De-escalation DAPT therapy after 1 month in MI patients with PCI reduces primary outcomeNews - May 19, 2021
A Prospective, Multicenter, Randomized, Open-label Trial To Compare Efficacy And Safety Of Clopidogrel Versus Ticagrelor In Stabilized Patients With Acute Myocardial Infarction After Percutaneous Coronary Intervention – The TALOS-AMI trial
Presented at ACC.21 by Kiyuk Chang, MD, PhD (Seoul, South Korea)
Introduction and methods
In stabilized patients after an acute MI, who have taken and well-tolerated dual antiplatelet therapy (DAPT) consisting of aspirin plus ticagrelor for 1 month, de-escalation of DAPT with clopidogrel may be non-inferior to DAPT with ticagrelor for the net clinical outcome.
The design of the trial was as follows. AMI patients who underwent successful PCI and who had no adverse events after 30 days of aspirin plus ticagrelor entered the trial and were randomized to the de-escalation group (aspirin plus clopidogrel) (n=1349) or the active group (aspirin plus ticagrelor) (n=1348) for 12 months. ~54% Of patients in the study population had STEMI. The primary endpoint was a composite of CV death, MI, stroke and BARC bleeding type 2, 3 or 5.
- The event rate for the primary endpoint was 4.6% in the de-escalation group vs. 8.2% in the active control group (HR 0.55, 95%CI: 0.40-0.76, Psuperiority<0.001).
- There was no difference in the ischemic outcome of CV death, MI and stroke between the two groups.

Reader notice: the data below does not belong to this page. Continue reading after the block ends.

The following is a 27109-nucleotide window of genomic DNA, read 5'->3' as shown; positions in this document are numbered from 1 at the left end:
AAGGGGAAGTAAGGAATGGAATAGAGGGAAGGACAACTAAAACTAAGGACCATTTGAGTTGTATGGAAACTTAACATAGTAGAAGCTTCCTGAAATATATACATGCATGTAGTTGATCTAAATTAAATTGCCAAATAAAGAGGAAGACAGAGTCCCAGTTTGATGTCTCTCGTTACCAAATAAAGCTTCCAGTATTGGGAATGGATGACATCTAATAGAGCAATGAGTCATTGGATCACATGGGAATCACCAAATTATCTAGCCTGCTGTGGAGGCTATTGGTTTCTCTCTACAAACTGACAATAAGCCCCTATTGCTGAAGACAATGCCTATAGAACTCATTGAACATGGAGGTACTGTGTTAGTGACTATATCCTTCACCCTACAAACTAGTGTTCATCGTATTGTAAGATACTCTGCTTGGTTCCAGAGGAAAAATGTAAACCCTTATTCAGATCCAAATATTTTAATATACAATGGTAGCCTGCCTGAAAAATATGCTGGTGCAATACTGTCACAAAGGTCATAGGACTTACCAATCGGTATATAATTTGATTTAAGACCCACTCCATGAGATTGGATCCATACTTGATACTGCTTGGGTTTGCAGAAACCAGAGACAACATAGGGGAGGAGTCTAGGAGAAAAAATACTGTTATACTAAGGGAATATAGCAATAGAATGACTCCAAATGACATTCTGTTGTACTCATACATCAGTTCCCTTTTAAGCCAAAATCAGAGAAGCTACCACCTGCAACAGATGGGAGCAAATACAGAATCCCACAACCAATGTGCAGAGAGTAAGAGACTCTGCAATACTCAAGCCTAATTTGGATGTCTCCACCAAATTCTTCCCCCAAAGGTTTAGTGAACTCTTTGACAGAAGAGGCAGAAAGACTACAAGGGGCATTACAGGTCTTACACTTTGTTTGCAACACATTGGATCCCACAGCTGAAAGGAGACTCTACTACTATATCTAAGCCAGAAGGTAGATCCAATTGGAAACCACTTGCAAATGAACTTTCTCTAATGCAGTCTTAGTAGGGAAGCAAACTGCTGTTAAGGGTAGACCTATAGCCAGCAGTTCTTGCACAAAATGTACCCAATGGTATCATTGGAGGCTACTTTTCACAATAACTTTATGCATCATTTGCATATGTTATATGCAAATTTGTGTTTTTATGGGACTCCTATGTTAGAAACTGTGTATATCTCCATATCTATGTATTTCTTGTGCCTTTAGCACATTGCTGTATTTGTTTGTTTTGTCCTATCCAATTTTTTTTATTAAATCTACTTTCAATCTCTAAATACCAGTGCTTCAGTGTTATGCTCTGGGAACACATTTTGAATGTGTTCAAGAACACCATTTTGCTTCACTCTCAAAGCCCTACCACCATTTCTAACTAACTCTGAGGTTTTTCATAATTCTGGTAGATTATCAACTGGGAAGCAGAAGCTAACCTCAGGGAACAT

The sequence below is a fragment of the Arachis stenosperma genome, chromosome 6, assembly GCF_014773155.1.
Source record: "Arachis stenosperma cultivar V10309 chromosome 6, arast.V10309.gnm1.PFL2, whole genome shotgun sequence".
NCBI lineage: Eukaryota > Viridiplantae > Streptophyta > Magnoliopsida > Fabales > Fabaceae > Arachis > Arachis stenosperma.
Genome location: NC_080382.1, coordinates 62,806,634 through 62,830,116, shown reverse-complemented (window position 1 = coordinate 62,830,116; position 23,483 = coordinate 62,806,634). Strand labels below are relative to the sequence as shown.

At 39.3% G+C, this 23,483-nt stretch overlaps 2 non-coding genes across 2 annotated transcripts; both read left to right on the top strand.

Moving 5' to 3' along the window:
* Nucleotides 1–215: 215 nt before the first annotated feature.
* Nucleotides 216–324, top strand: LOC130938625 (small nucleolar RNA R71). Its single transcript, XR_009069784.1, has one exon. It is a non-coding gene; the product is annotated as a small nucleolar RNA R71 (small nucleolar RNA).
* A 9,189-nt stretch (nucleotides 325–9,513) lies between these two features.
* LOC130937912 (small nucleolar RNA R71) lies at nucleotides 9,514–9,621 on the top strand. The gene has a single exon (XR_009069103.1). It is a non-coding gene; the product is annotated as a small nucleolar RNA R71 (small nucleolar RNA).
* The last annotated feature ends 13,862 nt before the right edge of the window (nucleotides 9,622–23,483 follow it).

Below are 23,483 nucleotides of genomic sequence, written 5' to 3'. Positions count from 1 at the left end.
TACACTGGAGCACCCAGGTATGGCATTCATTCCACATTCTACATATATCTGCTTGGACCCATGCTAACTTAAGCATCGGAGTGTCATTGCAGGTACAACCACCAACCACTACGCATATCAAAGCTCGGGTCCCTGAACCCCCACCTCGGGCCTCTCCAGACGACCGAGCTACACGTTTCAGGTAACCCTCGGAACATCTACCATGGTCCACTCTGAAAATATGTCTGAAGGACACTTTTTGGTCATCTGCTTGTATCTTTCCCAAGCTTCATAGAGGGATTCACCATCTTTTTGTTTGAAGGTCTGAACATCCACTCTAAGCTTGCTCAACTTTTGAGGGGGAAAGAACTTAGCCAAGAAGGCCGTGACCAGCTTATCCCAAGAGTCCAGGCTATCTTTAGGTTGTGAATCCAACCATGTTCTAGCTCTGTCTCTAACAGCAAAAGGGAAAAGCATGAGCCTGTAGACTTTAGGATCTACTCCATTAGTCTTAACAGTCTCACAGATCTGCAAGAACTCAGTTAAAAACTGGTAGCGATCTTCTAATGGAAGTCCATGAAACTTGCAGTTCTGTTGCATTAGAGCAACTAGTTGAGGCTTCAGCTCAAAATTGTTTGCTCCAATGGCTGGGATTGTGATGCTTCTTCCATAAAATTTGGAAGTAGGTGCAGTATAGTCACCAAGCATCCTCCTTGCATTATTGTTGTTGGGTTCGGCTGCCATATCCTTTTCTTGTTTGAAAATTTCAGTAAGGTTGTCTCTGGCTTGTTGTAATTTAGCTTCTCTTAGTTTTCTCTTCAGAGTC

- The composite of BARC bleeding type 2,3 or 5 was lower in the de-escalation group compared to the active control group (3.0% vs. 5.5%, HR 0.52, 95%CI:0.35-0.77, P<0.001).
- The composite of CV death, MI, stroke and BARC bleeding type 3 or 5 was reduced in the de-escalation group compared to the active control group (2.8% vs. 4.9%, HR 0.58, 95%CI: 0.38-0.87, P<0.009).
- Comparison of event rate in the TALOS-AMI trial to that in other major de-escalation trials (including Twilight-ACS, TROPICAL-ACS, HOST-REDUCE-POLYTECH-ACS and PLATO) for ischemic outcomes 1-12 months after PCI showed similar results and in none of the trials an increase in ischemic outcomes was observed with de-escalation. Also, similar rates for bleeding outcomes were observed in all the trials.
The TALOS-AMI trial in an uncomplicated AMI population demonstrated that de-escalation of therapy with clopidogrel (clopidogrel plus aspirin) 1 month after PCI resulted in a decrease of the primary composite outcome compared to the active control group who received ticagrelor plus aspirin. These results suggest that these patients are a good candidate for de-escalation strategy.
Limitations of the study that were mentioned by Chang were: open-label and not placebo-controlled, and that the trial was only conduced in South Korea.
The discussant Claire Duvernoy, MD (Ann Arbor, MI, USA) believes that this trial has major implications for practice. The strategy of de-escalation is already being used, at least in the USA, for reasons of costs, tolerability and safety. But now it has been demonstrated that it is safe and effective. She would like to hear more though how common this strategy is in Korea and she wonders how generalizable these results are for other ethnicities, with possible different bleeding and thrombotic risks. She thought it was interesting to see that although CYP2C19 LOF mutations are common in Korea, clopidogrel was effective in reducing ischemic outcomes. And she was glad platelet function was not performed in this study, because it is not part of routine care and this gives confidence that platelet testing is not per se necessary when giving clopidogrel.
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